Dental Technology Courses

By Mariza Halliday - Last update

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What is Dental Technology?

Dental technology is a branch of the dental sciences that includes dental technicians, lab scientists, and other specialists who work to recreate dental anatomy.

Dental technologists, or dental technicians, can help restore the function, health, and look of their patient’s mouths if the natural oral environment has been disrupted by disease, accidents, or other alterations. Dental technologists make and repair dental appliances, such as false teeth, crowns, bridges, implants, or braces that improve patients’ teeth, appearance, speech, or ability to chew.

The typical responsibilities of a Dental Technician include Filling orders for dental prosthetics or restorations, like dentures, bridges, veneers, inlays, and crowns, and creating individual models of patients’ mouths from both physical and digital molds.

What 3rd level courses are available?

Universities and colleges in Ireland are offering Dental Technology courses in the following subject areas:

  • Dental Assistant (Dental Assisting) – A study of the skills required for dental assistance.
  • Health Promotion: Oral Health – The study of the specialist knowledge and skills on health promotion, the causes of oral ill-health, and oral health promotion.

Studying Dental Technology in college

Many Dental Technology courses take place over 1 year to 4 years depending on the course and modules selected. There are also part-time courses and night courses available so you can be sure to fit in your studies no matter what your schedule is like.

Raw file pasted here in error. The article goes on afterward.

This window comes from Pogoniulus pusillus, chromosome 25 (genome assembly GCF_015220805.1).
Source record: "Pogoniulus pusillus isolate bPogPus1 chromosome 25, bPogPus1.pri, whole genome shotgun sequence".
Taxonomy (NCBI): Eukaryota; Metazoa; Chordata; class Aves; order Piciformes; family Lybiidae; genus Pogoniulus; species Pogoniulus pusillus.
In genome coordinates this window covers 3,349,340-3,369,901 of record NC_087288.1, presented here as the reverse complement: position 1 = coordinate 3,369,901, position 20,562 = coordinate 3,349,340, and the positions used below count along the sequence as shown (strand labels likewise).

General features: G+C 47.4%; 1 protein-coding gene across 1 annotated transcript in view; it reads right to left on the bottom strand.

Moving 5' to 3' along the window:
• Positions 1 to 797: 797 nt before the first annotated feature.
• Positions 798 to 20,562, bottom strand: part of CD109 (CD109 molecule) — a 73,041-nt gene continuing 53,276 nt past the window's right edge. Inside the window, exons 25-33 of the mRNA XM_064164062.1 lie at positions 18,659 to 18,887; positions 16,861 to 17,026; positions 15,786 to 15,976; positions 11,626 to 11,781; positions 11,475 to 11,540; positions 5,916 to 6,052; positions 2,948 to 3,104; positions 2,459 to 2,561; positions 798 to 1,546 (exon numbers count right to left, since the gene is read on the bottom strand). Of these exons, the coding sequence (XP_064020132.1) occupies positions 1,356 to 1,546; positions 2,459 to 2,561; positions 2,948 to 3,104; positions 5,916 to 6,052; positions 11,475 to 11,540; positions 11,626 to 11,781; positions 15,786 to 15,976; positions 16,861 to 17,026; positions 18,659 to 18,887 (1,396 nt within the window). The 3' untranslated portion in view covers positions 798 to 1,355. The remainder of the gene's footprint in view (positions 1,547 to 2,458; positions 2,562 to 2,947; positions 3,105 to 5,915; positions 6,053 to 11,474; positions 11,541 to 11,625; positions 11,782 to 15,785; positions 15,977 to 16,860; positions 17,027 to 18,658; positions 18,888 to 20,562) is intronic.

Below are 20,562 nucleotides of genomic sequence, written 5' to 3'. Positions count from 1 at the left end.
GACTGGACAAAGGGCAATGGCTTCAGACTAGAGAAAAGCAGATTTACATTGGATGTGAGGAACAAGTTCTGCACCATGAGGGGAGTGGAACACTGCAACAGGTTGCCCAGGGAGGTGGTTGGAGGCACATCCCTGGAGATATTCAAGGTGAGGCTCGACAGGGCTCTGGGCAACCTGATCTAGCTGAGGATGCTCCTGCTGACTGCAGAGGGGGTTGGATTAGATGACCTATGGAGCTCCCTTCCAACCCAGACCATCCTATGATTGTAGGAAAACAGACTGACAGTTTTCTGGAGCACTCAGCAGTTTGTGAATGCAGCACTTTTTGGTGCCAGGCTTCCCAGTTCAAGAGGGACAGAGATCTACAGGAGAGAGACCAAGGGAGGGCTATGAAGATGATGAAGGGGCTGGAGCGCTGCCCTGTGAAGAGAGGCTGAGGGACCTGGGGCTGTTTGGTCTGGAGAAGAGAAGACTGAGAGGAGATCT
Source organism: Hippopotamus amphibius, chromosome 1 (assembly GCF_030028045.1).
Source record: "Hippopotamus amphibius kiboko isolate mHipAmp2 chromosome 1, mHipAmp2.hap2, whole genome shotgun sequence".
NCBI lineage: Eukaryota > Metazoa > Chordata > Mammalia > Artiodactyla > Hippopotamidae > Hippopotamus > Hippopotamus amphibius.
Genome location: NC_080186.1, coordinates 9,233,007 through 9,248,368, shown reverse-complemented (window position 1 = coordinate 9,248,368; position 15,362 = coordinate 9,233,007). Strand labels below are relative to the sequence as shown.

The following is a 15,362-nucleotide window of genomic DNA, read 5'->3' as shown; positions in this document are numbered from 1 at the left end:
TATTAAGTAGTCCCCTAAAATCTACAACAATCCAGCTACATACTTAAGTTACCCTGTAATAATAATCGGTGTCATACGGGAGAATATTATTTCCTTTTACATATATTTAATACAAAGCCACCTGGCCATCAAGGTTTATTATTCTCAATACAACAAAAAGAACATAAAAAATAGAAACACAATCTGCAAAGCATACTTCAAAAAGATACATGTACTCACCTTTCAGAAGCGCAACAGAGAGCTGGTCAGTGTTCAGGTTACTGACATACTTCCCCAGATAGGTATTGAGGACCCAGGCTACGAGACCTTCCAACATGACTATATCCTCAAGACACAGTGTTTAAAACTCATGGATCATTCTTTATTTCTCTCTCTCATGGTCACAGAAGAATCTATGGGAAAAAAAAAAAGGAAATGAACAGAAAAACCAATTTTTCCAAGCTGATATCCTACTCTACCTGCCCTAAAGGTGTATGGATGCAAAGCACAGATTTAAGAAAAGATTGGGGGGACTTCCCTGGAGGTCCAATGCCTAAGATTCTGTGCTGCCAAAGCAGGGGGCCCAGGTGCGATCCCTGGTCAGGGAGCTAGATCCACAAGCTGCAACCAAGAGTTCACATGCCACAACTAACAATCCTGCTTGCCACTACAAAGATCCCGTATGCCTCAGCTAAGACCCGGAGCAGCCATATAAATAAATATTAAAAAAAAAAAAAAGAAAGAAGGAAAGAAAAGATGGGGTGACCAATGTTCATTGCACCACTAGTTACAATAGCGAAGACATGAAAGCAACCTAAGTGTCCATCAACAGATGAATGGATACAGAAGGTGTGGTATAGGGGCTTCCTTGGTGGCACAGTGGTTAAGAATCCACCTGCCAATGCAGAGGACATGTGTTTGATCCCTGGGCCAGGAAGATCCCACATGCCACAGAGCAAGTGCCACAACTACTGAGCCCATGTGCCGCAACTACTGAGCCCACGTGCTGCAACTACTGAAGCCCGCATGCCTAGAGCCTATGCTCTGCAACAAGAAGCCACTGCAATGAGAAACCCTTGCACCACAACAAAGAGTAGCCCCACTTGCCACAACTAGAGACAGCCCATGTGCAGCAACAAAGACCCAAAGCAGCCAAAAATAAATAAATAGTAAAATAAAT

Courses will cover theory work through lectures, assignments, tutorials, and taught modules. Assessments will take place continuously with written examinations and practical assignments combined to achieve a qualification.

Work experience in a laboratory, dental practice, or hospital can show that you have developed important analytical and practical skills needed for the industry. Getting experience in the field can help you gain a place on a course or to get a trainee position. Working as a trainee dental technologist for a dental practice and studying part-time will allow you to combine a qualification and on-the-job experience.

Work Experience will not only allow you to obtain a deeper knowledge and understanding of the industry, but it will also give you a chance to do some essential networking with other industry professionals and gain valuable contacts for the future.

Career options

After completing a course in Dental Technology you will be able to get started in a career that uses specific knowledge of the production and repair of dental appliances and their uses.

As a dental technician, you will be responsible for helping to improve teeth and for replacing lost teeth. You’ll improve teeth for aesthetic reasons, and work to the prescription of a dentist to make bridges, crowns, dentures, braces, and other orthodontic devices.

You can choose to specialize in one of the following areas:

· Conservation – crown and bridgework that can be cemented into place, using materials such as porcelain, gold, and metal alloys

· Orthodontics – devices such as braces to straighten teeth, using metal or plastic

· Prosthodontics – dentures and implants made from chrome, acrylic, or plastic